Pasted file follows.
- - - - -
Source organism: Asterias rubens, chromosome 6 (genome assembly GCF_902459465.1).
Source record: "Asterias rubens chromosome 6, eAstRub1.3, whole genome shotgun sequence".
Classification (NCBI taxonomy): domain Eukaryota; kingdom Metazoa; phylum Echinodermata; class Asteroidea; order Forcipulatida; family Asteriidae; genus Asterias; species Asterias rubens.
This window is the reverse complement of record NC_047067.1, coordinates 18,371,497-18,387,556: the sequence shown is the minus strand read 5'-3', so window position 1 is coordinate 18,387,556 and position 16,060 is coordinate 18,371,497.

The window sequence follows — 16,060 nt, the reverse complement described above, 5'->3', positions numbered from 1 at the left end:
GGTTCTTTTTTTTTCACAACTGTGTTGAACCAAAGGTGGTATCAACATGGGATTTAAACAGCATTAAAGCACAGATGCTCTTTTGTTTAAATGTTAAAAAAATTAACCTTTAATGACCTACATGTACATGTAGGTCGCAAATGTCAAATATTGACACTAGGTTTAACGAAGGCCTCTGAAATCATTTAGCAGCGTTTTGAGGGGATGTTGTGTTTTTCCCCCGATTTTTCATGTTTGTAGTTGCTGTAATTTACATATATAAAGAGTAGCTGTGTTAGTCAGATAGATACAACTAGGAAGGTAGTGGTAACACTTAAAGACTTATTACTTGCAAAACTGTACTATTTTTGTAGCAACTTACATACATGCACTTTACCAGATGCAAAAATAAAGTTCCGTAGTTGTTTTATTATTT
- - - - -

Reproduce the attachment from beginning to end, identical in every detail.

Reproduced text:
Source organism: Asterias rubens, chromosome 6 (genome assembly GCF_902459465.1).
Source record: "Asterias rubens chromosome 6, eAstRub1.3, whole genome shotgun sequence".
Classification (NCBI taxonomy): domain Eukaryota; kingdom Metazoa; phylum Echinodermata; class Asteroidea; order Forcipulatida; family Asteriidae; genus Asterias; species Asterias rubens.
This window is the reverse complement of record NC_047067.1, coordinates 18,371,497-18,387,556: the sequence shown is the minus strand read 5'-3', so window position 1 is coordinate 18,387,556 and position 16,060 is coordinate 18,371,497.

The window sequence follows — 16,060 nt, the reverse complement described above, 5'->3', positions numbered from 1 at the left end:
GGTTCTTTTTTTTTCACAACTGTGTTGAACCAAAGGTGGTATCAACATGGGATTTAAACAGCATTAAAGCACAGATGCTCTTTTGTTTAAATGTTAAAAAAATTAACCTTTAATGACCTACATGTACATGTAGGTCGCAAATGTCAAATATTGACACTAGGTTTAACGAAGGCCTCTGAAATCATTTAGCAGCGTTTTGAGGGGATGTTGTGTTTTTCCCCCGATTTTTCATGTTTGTAGTTGCTGTAATTTACATATATAAAGAGTAGCTGTGTTAGTCAGATAGATACAACTAGGAAGGTAGTGGTAACACTTAAAGACTTATTACTTGCAAAACTGTACTATTTTTGTAGCAACTTACATACATGCACTTTACCAGATGCAAAAATAAAGTTCCGTAGTTGTTTTATTATTT